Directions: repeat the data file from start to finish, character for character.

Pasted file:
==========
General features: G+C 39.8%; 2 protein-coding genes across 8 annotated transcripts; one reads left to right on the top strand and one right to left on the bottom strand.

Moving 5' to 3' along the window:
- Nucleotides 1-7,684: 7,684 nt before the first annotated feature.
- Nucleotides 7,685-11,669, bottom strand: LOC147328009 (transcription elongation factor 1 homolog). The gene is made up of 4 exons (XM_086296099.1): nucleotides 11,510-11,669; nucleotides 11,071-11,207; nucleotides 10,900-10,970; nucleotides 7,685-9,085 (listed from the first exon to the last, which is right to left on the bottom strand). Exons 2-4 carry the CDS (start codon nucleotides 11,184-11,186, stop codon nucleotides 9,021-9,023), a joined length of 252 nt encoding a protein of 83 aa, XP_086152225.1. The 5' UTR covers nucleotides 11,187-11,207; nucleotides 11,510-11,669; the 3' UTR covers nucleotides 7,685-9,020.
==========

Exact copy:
General features: G+C 39.8%; 2 protein-coding genes across 8 annotated transcripts; one reads left to right on the top strand and one right to left on the bottom strand.

Moving 5' to 3' along the window:
- Nucleotides 1-7,684: 7,684 nt before the first annotated feature.
- Nucleotides 7,685-11,669, bottom strand: LOC147328009 (transcription elongation factor 1 homolog). The gene is made up of 4 exons (XM_086296099.1): nucleotides 11,510-11,669; nucleotides 11,071-11,207; nucleotides 10,900-10,970; nucleotides 7,685-9,085 (listed from the first exon to the last, which is right to left on the bottom strand). Exons 2-4 carry the CDS (start codon nucleotides 11,184-11,186, stop codon nucleotides 9,021-9,023), a joined length of 252 nt encoding a protein of 83 aa, XP_086152225.1. The 5' UTR covers nucleotides 11,187-11,207; nucleotides 11,510-11,669; the 3' UTR covers nucleotides 7,685-9,020.